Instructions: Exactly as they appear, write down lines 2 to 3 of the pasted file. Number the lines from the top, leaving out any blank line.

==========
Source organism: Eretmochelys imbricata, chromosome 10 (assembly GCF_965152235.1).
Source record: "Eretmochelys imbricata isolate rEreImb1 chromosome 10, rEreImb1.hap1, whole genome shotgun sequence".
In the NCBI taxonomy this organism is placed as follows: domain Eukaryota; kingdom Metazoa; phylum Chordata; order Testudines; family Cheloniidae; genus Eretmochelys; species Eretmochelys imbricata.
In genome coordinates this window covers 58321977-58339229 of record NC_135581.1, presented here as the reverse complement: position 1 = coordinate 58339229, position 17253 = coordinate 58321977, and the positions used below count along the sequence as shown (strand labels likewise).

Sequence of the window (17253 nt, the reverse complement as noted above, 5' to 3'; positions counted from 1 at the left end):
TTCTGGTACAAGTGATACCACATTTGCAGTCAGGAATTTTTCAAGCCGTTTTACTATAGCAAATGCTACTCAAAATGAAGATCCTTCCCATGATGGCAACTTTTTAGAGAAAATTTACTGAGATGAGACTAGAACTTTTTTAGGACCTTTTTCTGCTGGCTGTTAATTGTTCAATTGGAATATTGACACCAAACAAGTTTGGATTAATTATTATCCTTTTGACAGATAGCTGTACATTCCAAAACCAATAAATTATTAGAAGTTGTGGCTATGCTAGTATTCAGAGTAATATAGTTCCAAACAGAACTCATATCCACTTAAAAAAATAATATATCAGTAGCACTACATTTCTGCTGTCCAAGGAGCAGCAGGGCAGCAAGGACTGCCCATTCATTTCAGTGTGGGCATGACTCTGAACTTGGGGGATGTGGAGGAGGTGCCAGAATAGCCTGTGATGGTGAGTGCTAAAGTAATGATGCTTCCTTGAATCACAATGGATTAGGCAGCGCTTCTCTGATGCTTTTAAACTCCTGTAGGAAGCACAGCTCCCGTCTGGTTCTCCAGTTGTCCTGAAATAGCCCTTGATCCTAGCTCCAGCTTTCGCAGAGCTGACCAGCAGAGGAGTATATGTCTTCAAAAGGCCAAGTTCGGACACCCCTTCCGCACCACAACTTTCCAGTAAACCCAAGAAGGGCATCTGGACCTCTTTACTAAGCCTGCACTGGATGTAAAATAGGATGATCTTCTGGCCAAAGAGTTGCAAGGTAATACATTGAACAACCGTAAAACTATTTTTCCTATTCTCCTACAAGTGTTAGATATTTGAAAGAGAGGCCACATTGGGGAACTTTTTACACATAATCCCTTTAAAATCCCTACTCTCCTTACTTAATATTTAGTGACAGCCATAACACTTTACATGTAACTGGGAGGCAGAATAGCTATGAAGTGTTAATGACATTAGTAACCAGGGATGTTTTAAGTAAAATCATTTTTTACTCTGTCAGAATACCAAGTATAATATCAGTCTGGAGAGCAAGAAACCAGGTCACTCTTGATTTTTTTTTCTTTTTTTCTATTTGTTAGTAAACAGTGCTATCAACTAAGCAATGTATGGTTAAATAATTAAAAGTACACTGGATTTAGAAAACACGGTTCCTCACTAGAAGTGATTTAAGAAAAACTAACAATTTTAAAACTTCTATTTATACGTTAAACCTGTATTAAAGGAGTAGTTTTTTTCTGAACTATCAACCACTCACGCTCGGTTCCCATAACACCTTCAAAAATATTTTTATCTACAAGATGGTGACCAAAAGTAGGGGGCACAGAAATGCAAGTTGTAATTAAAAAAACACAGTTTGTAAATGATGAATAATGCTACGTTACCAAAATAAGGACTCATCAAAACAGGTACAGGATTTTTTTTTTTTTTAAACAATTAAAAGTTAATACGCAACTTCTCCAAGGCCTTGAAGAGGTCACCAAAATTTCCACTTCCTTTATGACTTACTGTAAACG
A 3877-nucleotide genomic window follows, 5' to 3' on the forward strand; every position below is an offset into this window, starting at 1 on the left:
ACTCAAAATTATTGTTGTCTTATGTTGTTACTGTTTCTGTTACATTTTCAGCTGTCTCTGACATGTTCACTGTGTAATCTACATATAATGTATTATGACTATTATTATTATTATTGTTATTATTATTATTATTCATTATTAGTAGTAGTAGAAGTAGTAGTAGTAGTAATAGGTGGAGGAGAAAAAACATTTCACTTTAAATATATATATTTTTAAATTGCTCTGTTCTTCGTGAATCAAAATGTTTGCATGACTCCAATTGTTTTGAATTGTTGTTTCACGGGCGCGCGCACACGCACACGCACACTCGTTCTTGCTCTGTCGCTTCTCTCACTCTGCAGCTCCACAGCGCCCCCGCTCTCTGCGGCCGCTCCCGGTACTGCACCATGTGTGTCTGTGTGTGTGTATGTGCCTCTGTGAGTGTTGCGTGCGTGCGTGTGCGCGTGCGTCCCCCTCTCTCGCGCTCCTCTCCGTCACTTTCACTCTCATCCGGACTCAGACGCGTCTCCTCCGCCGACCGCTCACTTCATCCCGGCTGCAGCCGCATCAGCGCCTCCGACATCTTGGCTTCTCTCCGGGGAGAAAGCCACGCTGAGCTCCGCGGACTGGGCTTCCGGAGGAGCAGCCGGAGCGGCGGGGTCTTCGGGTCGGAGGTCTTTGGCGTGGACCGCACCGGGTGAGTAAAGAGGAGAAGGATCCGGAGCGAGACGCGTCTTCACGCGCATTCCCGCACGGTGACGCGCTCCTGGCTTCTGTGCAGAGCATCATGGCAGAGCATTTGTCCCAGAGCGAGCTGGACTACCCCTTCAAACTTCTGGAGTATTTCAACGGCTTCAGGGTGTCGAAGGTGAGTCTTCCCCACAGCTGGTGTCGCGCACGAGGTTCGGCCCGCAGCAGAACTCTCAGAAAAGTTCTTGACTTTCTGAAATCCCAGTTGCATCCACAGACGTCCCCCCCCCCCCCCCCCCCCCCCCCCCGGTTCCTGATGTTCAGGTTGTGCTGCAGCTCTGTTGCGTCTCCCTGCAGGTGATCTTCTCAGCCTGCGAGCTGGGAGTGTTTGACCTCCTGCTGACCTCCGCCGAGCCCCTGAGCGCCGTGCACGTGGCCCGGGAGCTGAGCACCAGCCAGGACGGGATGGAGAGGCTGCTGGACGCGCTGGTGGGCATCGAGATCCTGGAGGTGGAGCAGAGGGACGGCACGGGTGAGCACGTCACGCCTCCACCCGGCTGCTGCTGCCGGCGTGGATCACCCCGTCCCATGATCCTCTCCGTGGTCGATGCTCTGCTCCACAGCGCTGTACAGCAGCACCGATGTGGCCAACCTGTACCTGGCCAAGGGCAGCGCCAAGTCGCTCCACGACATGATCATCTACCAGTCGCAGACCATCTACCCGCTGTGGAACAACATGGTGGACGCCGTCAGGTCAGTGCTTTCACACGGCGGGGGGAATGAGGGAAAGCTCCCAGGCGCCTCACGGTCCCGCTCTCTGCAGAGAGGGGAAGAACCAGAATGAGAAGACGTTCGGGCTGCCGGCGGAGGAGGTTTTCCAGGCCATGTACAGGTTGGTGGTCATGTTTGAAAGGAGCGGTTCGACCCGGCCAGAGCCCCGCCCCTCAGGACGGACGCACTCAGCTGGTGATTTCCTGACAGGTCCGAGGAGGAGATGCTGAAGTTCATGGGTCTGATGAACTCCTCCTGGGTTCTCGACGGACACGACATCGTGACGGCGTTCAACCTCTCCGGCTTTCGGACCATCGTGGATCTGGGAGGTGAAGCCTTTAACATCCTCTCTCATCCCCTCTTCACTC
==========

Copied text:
Source record: "Eretmochelys imbricata isolate rEreImb1 chromosome 10, rEreImb1.hap1, whole genome shotgun sequence".
In the NCBI taxonomy this organism is placed as follows: domain Eukaryota; kingdom Metazoa; phylum Chordata; order Testudines; family Cheloniidae; genus Eretmochelys; species Eretmochelys imbricata.